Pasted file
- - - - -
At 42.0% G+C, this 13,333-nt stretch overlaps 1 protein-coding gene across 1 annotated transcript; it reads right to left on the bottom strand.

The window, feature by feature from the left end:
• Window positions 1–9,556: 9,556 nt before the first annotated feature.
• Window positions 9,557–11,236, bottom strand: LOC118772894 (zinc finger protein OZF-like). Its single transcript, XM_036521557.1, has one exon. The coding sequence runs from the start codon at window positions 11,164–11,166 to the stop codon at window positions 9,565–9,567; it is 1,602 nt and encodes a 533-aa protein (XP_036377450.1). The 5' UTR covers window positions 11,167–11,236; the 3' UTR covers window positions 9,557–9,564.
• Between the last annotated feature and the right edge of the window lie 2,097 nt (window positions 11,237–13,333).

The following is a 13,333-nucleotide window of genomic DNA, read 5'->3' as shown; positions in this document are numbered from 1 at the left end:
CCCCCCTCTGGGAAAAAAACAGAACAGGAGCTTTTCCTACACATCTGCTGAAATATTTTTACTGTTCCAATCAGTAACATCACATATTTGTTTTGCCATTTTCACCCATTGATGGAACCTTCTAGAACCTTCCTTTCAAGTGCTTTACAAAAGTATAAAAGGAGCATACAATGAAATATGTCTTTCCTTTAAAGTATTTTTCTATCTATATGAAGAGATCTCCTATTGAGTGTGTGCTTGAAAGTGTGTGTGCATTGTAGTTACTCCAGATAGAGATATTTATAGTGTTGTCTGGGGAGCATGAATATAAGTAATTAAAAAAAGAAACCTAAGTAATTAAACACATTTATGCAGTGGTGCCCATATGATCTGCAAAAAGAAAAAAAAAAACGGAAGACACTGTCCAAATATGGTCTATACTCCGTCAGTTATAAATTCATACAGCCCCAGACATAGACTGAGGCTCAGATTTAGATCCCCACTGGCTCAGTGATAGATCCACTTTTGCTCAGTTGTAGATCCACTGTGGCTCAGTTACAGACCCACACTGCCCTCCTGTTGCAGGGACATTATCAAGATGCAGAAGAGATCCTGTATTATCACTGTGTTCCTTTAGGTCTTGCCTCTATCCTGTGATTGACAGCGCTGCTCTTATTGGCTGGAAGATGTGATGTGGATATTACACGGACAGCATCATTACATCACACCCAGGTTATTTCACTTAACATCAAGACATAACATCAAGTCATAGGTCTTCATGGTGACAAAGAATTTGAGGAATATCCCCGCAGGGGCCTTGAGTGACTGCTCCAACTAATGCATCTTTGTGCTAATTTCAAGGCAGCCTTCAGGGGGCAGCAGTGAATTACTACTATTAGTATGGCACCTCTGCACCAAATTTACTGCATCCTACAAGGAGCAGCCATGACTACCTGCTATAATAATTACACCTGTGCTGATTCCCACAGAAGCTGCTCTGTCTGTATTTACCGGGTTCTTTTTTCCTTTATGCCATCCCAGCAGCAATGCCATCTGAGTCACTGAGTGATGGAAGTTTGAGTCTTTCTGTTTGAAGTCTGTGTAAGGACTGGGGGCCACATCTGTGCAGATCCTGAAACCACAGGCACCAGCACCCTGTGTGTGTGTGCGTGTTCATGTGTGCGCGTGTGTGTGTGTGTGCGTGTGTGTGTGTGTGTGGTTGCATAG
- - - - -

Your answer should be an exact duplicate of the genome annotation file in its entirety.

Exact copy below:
At 42.0% G+C, this 13,333-nt stretch overlaps 1 protein-coding gene across 1 annotated transcript; it reads right to left on the bottom strand.

The window, feature by feature from the left end:
• Window positions 1–9,556: 9,556 nt before the first annotated feature.
• Window positions 9,557–11,236, bottom strand: LOC118772894 (zinc finger protein OZF-like). Its single transcript, XM_036521557.1, has one exon. The coding sequence runs from the start codon at window positions 11,164–11,166 to the stop codon at window positions 9,565–9,567; it is 1,602 nt and encodes a 533-aa protein (XP_036377450.1). The 5' UTR covers window positions 11,167–11,236; the 3' UTR covers window positions 9,557–9,564.
• Between the last annotated feature and the right edge of the window lie 2,097 nt (window positions 11,237–13,333).

The following is a 13,333-nucleotide window of genomic DNA, read 5'->3' as shown; positions in this document are numbered from 1 at the left end:
CCCCCCTCTGGGAAAAAAACAGAACAGGAGCTTTTCCTACACATCTGCTGAAATATTTTTACTGTTCCAATCAGTAACATCACATATTTGTTTTGCCATTTTCACCCATTGATGGAACCTTCTAGAACCTTCCTTTCAAGTGCTTTACAAAAGTATAAAAGGAGCATACAATGAAATATGTCTTTCCTTTAAAGTATTTTTCTATCTATATGAAGAGATCTCCTATTGAGTGTGTGCTTGAAAGTGTGTGTGCATTGTAGTTACTCCAGATAGAGATATTTATAGTGTTGTCTGGGGAGCATGAATATAAGTAATTAAAAAAAGAAACCTAAGTAATTAAACACATTTATGCAGTGGTGCCCATATGATCTGCAAAAAGAAAAAAAAAAACGGAAGACACTGTCCAAATATGGTCTATACTCCGTCAGTTATAAATTCATACAGCCCCAGACATAGACTGAGGCTCAGATTTAGATCCCCACTGGCTCAGTGATAGATCCACTTTTGCTCAGTTGTAGATCCACTGTGGCTCAGTTACAGACCCACACTGCCCTCCTGTTGCAGGGACATTATCAAGATGCAGAAGAGATCCTGTATTATCACTGTGTTCCTTTAGGTCTTGCCTCTATCCTGTGATTGACAGCGCTGCTCTTATTGGCTGGAAGATGTGATGTGGATATTACACGGACAGCATCATTACATCACACCCAGGTTATTTCACTTAACATCAAGACATAACATCAAGTCATAGGTCTTCATGGTGACAAAGAATTTGAGGAATATCCCCGCAGGGGCCTTGAGTGACTGCTCCAACTAATGCATCTTTGTGCTAATTTCAAGGCAGCCTTCAGGGGGCAGCAGTGAATTACTACTATTAGTATGGCACCTCTGCACCAAATTTACTGCATCCTACAAGGAGCAGCCATGACTACCTGCTATAATAATTACACCTGTGCTGATTCCCACAGAAGCTGCTCTGTCTGTATTTACCGGGTTCTTTTTTCCTTTATGCCATCCCAGCAGCAATGCCATCTGAGTCACTGAGTGATGGAAGTTTGAGTCTTTCTGTTTGAAGTCTGTGTAAGGACTGGGGGCCACATCTGTGCAGATCCTGAAACCACAGGCACCAGCACCCTGTGTGTGTGTGCGTGTTCATGTGTGCGCGTGTGTGTGTGTGTGCGTGTGTGTGTGTGTGTGGTTGCATAG